Folk poets representing the aşık tradition, which is a bard practice that plays an important role in transferring ancient Anatolian culture to future generations, continue the custom by indulging in call-and-response duets online, all while adhering to COVID-19 measures.
Kept alive in eastern Erzurum province, home to famous folk artists such as Emrah, Sümmani, Reyhani, Mevlüt İhsani, Mustafa Ruhani and Nihani, representatives of the tradition play verses defining the important elements of Anatolian culture, especially death, love, longing, love, social events and divine love. Accompanied by the bağlama – a Turkish lute-like stringed instrument – folk artists challenge one another by indulging in verbal duels called call-and-response duets in the virtual environment since the venues where they used to come together prior the coronavirus outbreak are currently closed.
The folk poets, who stay in their homes to protect themselves from the pandemic, perform their songs on the internet.
Producing solutions to the negative effects caused by the pandemic and addressing the virus in their verses, the artists contribute to the transfer of Anatolian culture, keeping the aşık tradition alive.
In a statement to Anadolu Agency (AA), Mevlüt Mertoğlu, one of the representatives of this custom, said they are trying to follow in the footsteps of the former masters of this very old Anatolian experience. “The aşık tradition is our custom and culture. COVID-19 cannot stop us. In democracies, solutions are endless. Although our people cannot come together, they communicate through social media and remote communication tools,” he said.
Mertoğlu stated that the aşık tradition is a significant value to Anatolian culture and that it will continue as long as the Anatolian people exist, stressing that they keep the custom alive by using technology. “My friends and I indulge in call-and-response duets at home by communicating online,” he continued. “As human beings, we have to love one other. This pandemic is a process that will come and go. We comply with the measures taken by our state, and we trust our government. We have a strong state, and we are not affected by the pandemic so much. We just say, 'Stay home, stay healthy.' We try to continue our tradition by means of communication.”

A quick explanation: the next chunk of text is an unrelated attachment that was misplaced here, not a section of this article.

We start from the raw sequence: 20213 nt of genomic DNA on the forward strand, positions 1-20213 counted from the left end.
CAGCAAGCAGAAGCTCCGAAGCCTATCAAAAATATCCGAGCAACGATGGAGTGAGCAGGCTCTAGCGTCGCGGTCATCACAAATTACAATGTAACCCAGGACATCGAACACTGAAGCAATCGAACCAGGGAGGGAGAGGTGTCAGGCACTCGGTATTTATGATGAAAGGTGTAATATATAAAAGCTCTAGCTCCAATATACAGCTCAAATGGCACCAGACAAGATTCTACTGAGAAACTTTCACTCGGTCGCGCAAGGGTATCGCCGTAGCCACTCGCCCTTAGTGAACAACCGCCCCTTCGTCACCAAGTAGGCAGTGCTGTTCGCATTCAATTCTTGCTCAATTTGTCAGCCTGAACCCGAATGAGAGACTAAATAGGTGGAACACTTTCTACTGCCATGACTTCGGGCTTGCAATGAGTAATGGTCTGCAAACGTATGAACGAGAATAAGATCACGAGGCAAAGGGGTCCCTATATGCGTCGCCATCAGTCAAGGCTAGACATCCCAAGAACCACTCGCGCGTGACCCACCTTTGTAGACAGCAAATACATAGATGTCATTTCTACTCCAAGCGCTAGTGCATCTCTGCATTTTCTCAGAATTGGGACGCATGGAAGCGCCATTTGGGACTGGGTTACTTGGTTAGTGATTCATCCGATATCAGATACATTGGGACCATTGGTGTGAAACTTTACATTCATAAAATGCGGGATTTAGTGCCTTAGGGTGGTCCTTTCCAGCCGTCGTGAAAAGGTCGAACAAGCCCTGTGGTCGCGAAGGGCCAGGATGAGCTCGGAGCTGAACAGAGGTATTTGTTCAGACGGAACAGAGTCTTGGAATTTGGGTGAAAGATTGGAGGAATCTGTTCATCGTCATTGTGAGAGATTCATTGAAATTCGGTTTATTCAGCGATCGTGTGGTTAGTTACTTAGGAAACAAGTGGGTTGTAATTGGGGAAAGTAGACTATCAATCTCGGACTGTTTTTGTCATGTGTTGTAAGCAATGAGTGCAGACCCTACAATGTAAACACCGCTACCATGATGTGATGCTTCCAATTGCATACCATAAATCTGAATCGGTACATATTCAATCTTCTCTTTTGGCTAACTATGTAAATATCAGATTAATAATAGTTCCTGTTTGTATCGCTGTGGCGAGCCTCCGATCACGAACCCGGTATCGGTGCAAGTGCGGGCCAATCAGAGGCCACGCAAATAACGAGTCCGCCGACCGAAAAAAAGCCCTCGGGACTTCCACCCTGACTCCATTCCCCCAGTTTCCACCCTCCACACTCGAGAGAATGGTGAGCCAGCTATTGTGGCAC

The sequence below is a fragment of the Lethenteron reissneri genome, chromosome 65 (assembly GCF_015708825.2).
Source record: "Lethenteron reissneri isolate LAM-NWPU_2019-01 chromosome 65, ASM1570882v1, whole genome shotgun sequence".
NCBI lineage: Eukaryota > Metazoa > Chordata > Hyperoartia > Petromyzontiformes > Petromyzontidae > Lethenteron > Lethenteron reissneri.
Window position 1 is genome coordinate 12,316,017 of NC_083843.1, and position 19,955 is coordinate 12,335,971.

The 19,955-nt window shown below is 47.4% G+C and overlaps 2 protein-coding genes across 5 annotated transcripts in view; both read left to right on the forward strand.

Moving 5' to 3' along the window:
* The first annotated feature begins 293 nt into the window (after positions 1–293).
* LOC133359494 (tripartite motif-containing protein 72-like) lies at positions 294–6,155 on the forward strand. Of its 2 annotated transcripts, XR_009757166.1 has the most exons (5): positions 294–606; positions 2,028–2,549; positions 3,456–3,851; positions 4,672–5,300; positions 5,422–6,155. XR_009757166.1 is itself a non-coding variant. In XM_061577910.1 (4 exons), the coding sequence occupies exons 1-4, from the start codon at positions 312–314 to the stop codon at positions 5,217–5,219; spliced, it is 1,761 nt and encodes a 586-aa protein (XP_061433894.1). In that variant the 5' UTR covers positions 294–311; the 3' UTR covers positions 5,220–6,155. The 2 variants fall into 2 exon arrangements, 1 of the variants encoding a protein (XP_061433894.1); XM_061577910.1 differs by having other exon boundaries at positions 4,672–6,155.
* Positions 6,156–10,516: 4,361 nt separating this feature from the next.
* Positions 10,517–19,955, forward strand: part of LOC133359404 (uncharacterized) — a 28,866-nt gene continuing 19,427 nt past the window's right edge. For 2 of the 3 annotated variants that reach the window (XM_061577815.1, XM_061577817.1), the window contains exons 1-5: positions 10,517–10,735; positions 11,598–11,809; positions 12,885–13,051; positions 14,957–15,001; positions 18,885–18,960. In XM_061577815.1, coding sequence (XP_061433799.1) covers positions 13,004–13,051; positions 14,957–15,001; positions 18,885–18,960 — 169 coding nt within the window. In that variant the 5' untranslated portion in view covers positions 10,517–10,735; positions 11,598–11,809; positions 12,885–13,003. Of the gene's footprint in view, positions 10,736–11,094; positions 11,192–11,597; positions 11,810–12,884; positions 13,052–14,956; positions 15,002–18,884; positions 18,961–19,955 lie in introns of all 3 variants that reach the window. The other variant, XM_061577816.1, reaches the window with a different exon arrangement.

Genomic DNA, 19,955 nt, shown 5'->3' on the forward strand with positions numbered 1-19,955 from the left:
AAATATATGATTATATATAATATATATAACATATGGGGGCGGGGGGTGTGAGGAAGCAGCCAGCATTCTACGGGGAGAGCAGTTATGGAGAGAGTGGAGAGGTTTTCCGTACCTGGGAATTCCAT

Mevlüt İhsan Taş, another representative of the Anatolian tradition, said that both the world and the country are having a hard time due to the coronavirus crisis, and that citizens should not get disconcerted during this period. “Turkish people are smart and agile. Therefore, whatever the conditions are, we are a nation that does its best in the context of surviving, having hope and keeping our spirits high,” he said. “If there is a possibility, there is a probability. No disease and oppression, including the pandemic, will be able to hinder the continuation of the aşık tradition and literature. This art will continue under all circumstances.”
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